We answer your burning questions about life and love in sobriety.
My girlfriends planned a 3-day weekend trip to Vegas for my BFF’s bachelorette. They all know I’m sober now, and are generally supportive and accepting of it. But I’m worried I’m not going to have the mental capacity, enthusiasm, or endurance for late night shenanigans where everyone else is drunk. I’m about early bedtime and early morning hikes now. Honestly, Vegas seems like a sober person’s worst nightmare.
I don’t want to miss out on a key event in someone’s life who is truly important to me, but I’m afraid of being triggered, miserable, and worst of all, a long way from home! Am I just supposed to not go? I feel like such a square!!
Leaving Las Vegas?
Ah, Las Vegas. The city that, while drunk, feels like a neon-lit paradise where anything is possible. While sober, though, it can more closely resemble a carnival funhouse replete with scary clowns and jump scares (oh, and very little natural ventilation). I understand your trepidation about spending time in this wonderland for the wasted. But I do think you can make the best of this trip, that is, of course, if you’re really set on going.
You can still celebrate with your loved ones while prioritizing your sobriety and mental health. But this kind of trip calls for lots and lots of self-care backup. The difference between a good and bad time can be, simply, setting boundaries. That’s right, what we’re not gonna do is revert to our pre-sobriety behavior, aka “going with the flow” and being agreeable to absolutely everything without considering if it’s in our best interest. Yes, you will compromise on things like group meals and scheduled activities, but your trip doesn’t have to be exactly the same as everyone else’s just because you’re there for the same reason. You are allowed to sit out the “bottomless” part of brunch in lieu of a massage. You’re allowed to dip early from the bottle service experience and get a good night’s sleep — then wake up to swim in the hotel pool when everyone else is nursing a hangover. There are tons of offerings for people who aren’t just there to get hammered. There’s shopping, high-end spas, shows, amusement parks… and you don’t need alcohol to enjoy the splendor of the classic Vegas buffet.
You are there for your friend, of course– so when you are with the group, participate fully, and stay present even if everyone else is tanked. This is a bachelorette weekend. When you’re with the gals, delve in fully and let yourself have FUN! There’s a specific dread that can accompany social experiences that actually sets you up to fail. Meaning, if you head out to Vegas fearing the worst, you’re going to be uptight and weird no matter what. Try not to take it so seriously; if it sucks, it’s a learning experience. This attitude alone will loosen you up and make you more accepting and adaptable to whatever is happening around you. Sometimes I set the intention before social gatherings to just stop judging and try to engage in every moment fully. So put on that silly crown, do the scavenger hunt, and tip the stripper! You can leave if and when shit gets weird for you. My personal tactic of being open to what’s actually going on vs my fear of what’s going on? I tell myself I’ll go, but I get to leave after exactly one hour. Whenever I do this, events magically turn from daunting to “Yeah, I can do that”, and I usually end up having so much more fun (thanks to the lowered anxiety) that I ironically end up staying longer, and no one is the wiser about my cute commitment to myself (or that at one point the thought of attending made me physically nauseous).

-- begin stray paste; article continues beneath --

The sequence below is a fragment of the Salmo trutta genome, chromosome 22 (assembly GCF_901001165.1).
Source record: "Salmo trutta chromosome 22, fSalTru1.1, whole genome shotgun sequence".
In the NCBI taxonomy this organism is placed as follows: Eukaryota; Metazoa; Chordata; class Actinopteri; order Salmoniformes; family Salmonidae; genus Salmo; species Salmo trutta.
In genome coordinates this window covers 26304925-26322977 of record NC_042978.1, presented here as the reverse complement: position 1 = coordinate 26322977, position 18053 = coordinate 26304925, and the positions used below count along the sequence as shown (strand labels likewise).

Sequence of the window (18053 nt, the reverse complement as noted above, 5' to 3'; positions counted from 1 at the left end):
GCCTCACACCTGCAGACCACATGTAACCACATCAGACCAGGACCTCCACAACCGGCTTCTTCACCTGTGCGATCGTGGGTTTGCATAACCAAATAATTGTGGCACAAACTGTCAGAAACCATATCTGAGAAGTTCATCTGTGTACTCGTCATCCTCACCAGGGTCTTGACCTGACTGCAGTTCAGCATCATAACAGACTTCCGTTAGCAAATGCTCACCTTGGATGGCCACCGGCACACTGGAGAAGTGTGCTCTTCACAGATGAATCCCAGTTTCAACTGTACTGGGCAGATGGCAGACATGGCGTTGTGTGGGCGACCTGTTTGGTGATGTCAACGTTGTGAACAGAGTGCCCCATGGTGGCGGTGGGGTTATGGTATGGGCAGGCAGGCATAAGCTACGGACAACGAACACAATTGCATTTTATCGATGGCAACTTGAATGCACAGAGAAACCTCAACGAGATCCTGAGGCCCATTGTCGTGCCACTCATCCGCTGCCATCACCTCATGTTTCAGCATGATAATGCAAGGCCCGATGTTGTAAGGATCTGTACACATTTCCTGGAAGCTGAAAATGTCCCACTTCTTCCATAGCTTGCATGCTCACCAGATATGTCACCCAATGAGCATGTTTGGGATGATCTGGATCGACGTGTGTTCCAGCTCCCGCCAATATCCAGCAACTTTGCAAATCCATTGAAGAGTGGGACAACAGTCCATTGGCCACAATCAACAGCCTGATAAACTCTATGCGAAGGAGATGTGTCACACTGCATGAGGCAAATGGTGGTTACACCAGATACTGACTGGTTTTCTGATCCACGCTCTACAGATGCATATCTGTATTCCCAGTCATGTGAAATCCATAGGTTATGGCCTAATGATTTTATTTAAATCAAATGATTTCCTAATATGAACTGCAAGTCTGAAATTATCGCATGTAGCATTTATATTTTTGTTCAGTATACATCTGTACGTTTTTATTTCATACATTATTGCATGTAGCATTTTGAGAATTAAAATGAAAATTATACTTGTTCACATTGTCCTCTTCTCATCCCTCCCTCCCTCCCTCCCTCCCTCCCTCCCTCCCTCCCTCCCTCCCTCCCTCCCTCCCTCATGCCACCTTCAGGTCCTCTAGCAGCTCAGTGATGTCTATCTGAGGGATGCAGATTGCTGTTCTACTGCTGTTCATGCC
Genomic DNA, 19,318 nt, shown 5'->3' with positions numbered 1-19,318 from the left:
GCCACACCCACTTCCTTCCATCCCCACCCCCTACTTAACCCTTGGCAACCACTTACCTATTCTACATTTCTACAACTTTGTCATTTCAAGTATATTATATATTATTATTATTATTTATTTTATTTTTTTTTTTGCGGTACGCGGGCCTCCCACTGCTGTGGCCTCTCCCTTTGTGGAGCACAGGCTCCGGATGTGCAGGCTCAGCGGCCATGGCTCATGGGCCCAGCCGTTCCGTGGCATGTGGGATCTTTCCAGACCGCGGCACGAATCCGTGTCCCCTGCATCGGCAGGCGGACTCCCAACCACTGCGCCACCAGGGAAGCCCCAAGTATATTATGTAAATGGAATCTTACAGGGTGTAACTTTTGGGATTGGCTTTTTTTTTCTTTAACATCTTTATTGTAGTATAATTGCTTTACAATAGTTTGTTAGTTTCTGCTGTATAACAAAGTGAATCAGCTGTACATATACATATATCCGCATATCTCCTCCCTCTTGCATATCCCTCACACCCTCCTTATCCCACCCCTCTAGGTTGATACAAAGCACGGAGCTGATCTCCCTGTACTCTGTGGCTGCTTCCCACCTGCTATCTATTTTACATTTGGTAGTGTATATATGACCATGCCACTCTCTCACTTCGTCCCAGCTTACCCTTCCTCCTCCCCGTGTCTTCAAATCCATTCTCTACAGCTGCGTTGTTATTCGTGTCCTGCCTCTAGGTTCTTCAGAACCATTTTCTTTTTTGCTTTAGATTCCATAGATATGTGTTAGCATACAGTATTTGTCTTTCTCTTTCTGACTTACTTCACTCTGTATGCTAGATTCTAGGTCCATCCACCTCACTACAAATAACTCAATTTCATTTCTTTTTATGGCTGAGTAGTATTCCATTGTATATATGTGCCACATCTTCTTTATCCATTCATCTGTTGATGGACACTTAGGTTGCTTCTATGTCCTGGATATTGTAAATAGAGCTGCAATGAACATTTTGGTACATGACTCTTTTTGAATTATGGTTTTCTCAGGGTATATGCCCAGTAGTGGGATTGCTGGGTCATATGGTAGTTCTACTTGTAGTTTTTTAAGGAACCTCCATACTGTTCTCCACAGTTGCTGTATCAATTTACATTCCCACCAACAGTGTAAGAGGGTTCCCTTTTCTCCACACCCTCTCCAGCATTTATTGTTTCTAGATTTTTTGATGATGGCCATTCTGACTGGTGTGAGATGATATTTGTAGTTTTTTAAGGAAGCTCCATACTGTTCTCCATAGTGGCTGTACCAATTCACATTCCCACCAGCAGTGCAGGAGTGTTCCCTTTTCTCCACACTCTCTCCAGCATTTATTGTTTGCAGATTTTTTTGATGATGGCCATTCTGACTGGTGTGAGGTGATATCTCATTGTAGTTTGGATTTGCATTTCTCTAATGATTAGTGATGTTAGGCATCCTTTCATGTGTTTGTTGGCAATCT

Most importantly, I’ll remind you to trust your gut about this trip. It’s completely fine if you just don’t want to go. In early sobriety, it can be new and confusing to identify what we actually want and need. Are you into this? Or do you just feel obligated? Although there are growing pains, sobriety forces you to really get to know yourself and your preferences. That’s a good thing. If nothing about the trip appeals to you, you can offer to celebrate your friend’s upcoming nuptials in a creative way on your home turf– a low-key girls night, a cute dinner, tickets to an event she would never buy for herself. Something that speaks to the intimacy of your friendship and specific history together. A thoughtful gesture like this can go much further than your squeamish presence at a nightclub ever could! Because your friend, I assume, wants you to be your best, truest self– not triggered, anxious, or disassociating because Susie with the Stoli breath has cornered you to tell you about her plan to open a bar and grill that “does things a little differently.”
The best part of this “dilemma” is that you get to practice one of the best parts of being sober, and that is getting closer to who you really are. You might love a weekend like this, but you don’t know, because you haven’t tried. You might find that you have more energy and capacity for fun than you ever did drunk. So stay open. Sobriety is about self discovery, and whatever you decide here (spoiler: there is no wrong decision), you will uncover more about yourself and your truth. And that’s a win/win.